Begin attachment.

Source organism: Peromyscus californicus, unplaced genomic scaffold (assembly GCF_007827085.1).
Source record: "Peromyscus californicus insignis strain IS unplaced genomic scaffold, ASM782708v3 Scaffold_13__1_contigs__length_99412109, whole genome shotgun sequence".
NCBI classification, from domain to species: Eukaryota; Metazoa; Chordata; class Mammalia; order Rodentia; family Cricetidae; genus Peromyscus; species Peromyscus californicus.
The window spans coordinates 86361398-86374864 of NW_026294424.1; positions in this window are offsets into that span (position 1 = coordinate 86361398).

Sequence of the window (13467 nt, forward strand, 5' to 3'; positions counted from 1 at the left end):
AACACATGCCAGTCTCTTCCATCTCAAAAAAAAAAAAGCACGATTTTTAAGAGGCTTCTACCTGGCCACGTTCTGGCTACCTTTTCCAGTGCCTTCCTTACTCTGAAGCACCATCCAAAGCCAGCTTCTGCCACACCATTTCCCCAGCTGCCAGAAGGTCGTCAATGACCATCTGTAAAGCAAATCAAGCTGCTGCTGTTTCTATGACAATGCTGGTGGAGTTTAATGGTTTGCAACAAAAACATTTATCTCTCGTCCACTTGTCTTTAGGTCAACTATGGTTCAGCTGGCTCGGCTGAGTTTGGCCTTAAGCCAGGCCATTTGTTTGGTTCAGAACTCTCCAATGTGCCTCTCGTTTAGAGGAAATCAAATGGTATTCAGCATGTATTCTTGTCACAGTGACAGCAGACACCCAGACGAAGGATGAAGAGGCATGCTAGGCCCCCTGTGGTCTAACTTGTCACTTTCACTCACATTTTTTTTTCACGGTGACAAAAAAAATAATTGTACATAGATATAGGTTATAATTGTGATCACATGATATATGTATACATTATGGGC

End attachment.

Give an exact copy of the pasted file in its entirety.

Source organism: Peromyscus californicus, unplaced genomic scaffold (assembly GCF_007827085.1).
Source record: "Peromyscus californicus insignis strain IS unplaced genomic scaffold, ASM782708v3 Scaffold_13__1_contigs__length_99412109, whole genome shotgun sequence".
NCBI classification, from domain to species: Eukaryota; Metazoa; Chordata; class Mammalia; order Rodentia; family Cricetidae; genus Peromyscus; species Peromyscus californicus.
The window spans coordinates 86361398-86374864 of NW_026294424.1; positions in this window are offsets into that span (position 1 = coordinate 86361398).

Sequence of the window (13467 nt, forward strand, 5' to 3'; positions counted from 1 at the left end):
AACACATGCCAGTCTCTTCCATCTCAAAAAAAAAAAAGCACGATTTTTAAGAGGCTTCTACCTGGCCACGTTCTGGCTACCTTTTCCAGTGCCTTCCTTACTCTGAAGCACCATCCAAAGCCAGCTTCTGCCACACCATTTCCCCAGCTGCCAGAAGGTCGTCAATGACCATCTGTAAAGCAAATCAAGCTGCTGCTGTTTCTATGACAATGCTGGTGGAGTTTAATGGTTTGCAACAAAAACATTTATCTCTCGTCCACTTGTCTTTAGGTCAACTATGGTTCAGCTGGCTCGGCTGAGTTTGGCCTTAAGCCAGGCCATTTGTTTGGTTCAGAACTCTCCAATGTGCCTCTCGTTTAGAGGAAATCAAATGGTATTCAGCATGTATTCTTGTCACAGTGACAGCAGACACCCAGACGAAGGATGAAGAGGCATGCTAGGCCCCCTGTGGTCTAACTTGTCACTTTCACTCACATTTTTTTTTCACGGTGACAAAAAAAATAATTGTACATAGATATAGGTTATAATTGTGATCACATGATATATGTATACATTATGGGC